Molecular Dynamics Background
BackgroundIt is this simple, take a collection of particles and compute the interaction between all of them with each other in a system and predict how they will interact over time. This sounds very simple, but there is a whole lot of difficulty couched in the above problem. Fortunately for computational scientists, solving this problem touches a large range of different scientific disciplines. Fluid dynamics, cosmology, sociology, chemistry and particle physics the N-body interacting particle problem is pervasive and useful.
Computation biologists have probably been the field to take this problem the furthest in their modeling of large molecular systems of interest as a collection of particles governed by classical potentials. The so-called Molecular Dynamics method is by far the most widely used computational method on today?s NSF computational resources, and is the driving algorithm behind programs such as NAMD, AMBER, DESMOND, and LAMMPS which are codes that have been scaled to 100,000s of cores on HPC architectures. At the heart each of these programs, is the integration of the particle positions over time expressed as a discrete iterative process where the forces of each particle in the system is computed at an instant in time and used to propagate their positions to the next timestep.
We will be working in this example on a fairly simple version of this algorithm where we will have a collection of random Argon atoms in a flat box, each with varying mass and positions. Space will be divided into ?cells? in which each particle will belong, which will allow us to neglect particles that have negligible contribution to the force of a particle. We will then update the particles positions and move onto the next timestep.
The particular potential we will be using in this example to govern the particles in the system is known as the Lennard-Jones potential, named after John Lennard-Jones who proposed it in 1924. It is also known at the 6-12 potential, and has the form:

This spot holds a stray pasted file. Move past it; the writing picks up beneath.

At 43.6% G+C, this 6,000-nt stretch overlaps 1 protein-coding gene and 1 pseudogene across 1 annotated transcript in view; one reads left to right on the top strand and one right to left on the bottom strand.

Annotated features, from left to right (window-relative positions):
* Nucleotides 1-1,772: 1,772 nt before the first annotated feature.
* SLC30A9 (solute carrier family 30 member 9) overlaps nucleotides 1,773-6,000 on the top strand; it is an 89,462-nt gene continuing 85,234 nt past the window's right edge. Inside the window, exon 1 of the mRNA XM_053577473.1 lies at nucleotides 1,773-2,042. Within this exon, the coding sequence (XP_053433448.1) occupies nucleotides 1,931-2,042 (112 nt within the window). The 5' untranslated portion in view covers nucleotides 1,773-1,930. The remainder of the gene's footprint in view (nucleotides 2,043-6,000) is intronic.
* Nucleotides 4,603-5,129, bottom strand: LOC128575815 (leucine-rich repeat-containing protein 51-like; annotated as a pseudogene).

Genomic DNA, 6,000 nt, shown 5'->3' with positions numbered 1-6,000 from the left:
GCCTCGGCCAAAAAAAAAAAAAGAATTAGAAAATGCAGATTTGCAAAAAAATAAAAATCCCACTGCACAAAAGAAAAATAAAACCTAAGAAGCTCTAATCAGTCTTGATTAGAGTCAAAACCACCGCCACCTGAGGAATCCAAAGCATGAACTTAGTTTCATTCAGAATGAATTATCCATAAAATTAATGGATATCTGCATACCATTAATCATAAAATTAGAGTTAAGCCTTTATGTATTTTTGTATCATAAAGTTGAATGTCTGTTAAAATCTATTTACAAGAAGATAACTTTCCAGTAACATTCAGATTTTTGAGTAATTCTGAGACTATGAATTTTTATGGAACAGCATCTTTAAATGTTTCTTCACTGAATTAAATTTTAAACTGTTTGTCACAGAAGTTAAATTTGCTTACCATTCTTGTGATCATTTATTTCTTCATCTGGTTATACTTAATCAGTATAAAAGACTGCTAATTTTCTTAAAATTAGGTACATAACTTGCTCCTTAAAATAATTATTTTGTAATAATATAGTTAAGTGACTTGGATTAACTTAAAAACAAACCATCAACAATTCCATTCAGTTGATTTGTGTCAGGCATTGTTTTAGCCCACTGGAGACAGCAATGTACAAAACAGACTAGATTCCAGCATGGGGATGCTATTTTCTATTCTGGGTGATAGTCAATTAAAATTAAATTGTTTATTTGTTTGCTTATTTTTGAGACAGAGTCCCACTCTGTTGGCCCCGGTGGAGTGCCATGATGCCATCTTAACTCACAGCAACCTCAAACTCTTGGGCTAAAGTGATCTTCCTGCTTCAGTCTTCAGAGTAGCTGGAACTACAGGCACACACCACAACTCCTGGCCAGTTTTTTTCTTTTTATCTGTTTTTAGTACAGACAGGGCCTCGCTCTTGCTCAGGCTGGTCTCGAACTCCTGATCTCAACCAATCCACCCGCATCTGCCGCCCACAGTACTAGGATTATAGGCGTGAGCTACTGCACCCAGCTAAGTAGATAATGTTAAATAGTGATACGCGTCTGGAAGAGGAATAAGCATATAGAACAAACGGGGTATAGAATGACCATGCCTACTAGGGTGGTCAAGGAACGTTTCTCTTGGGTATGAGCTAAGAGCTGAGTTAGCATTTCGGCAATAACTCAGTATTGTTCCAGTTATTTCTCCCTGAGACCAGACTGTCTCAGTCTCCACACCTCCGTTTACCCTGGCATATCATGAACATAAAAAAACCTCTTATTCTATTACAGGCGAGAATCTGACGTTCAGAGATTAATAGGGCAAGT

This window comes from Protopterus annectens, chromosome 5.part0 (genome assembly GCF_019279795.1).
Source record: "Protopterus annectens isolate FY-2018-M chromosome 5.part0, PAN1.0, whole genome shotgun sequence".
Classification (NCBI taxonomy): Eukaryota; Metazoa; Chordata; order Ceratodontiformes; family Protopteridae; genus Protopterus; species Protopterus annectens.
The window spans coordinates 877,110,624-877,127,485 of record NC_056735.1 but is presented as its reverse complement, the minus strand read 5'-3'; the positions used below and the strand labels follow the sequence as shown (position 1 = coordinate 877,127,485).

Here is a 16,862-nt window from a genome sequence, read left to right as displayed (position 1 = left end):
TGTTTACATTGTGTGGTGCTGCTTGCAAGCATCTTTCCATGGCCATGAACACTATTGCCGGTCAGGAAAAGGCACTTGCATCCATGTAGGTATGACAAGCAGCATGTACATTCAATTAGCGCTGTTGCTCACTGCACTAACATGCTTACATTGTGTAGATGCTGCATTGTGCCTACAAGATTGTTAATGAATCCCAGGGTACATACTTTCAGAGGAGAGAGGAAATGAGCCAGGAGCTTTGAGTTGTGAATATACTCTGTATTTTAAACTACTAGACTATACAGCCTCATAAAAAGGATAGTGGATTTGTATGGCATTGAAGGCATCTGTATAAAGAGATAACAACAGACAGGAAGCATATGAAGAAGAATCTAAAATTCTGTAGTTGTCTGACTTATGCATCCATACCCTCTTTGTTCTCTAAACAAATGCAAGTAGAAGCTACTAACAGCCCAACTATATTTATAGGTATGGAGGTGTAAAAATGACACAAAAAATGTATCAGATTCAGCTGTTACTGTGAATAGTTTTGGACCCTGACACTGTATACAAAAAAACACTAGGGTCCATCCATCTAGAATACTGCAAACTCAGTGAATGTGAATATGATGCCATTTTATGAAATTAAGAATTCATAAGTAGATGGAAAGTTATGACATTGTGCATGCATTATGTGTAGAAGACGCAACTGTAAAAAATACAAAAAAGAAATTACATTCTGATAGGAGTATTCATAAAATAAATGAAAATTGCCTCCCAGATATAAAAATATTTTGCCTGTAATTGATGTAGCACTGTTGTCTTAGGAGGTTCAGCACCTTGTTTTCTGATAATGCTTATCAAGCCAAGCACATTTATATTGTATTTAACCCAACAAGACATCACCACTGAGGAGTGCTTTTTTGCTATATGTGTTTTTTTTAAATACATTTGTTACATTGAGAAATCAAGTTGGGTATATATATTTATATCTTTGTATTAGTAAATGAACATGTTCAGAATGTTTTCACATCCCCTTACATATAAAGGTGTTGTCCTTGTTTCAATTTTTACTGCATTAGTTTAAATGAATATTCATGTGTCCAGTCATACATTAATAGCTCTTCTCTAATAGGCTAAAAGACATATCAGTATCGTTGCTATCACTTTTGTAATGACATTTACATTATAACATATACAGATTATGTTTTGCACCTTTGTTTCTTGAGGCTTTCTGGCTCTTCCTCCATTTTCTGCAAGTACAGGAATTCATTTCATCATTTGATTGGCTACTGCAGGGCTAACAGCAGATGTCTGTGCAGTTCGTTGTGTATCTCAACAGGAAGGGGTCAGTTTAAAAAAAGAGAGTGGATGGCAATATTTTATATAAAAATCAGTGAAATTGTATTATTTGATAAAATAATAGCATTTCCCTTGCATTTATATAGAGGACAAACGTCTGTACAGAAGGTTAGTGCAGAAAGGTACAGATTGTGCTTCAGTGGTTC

This potential is fitted to reproduce quantum chemistry results. Figure 1 is a plot of the L-J potential for Argon as a function of the distance between two atoms. Normally, the L-J potential is defined specifically for types of atom.
For a discussion of Molecular Dynamics, see http://en.wikipedia.org/wiki/Molecular_dynamics
The AlgorithmWe will be working with Argon atoms, there are several parameters that we will be fixing in our algorithm. These parameters will be fixed in the code for the purposes of our exercises.
- We will be using 1.0 fs timestep, meaning that we will propogate 1 fs in time at every iteration.
- The mass of Argon is 39.849 a.u. and the density in 2 Dimension is 0.052 Atoms/Angstrom2
- Our cells dimensions will be 12 Angstroms (an Angstrom is a common unit of measurement in chemistry and is equivalent to 10-11 meters).
- No atom can begin the simulation less than 2 Angstroms apart, otherwise, the L-J potential will blow up.
- The L-J potential is defined for Argon as having ?=119.8 K and ? = 3.405 Angstroms. (see Figure 1 for what the potential looks like).
- Based on number of particles and the cutoff (in each cells, allocate space to hold the particles positions, and forces, indexed by cell.
- Begin loop over the cells in the system and compute the forces resulting from the potential of all of the particles that are in the same cell. Computing the force requires computing the derivative with respect to R of the potential.
- The loop over all of the cells to compute the forces resulting from the particles that reside in an adjacent cell.
- Once all of the forces have been calculated, use the forces to propagate the all of the particles in the system to their positions for the next times step.
- Iterate till completion.
Molecular Dynamics Exercise 1
Molecular Dynamics Exercise 2
Molecular Dynamics Exercise 3
Molecular Dynamics Exercise 4
Molecular Dynamics Exercise 5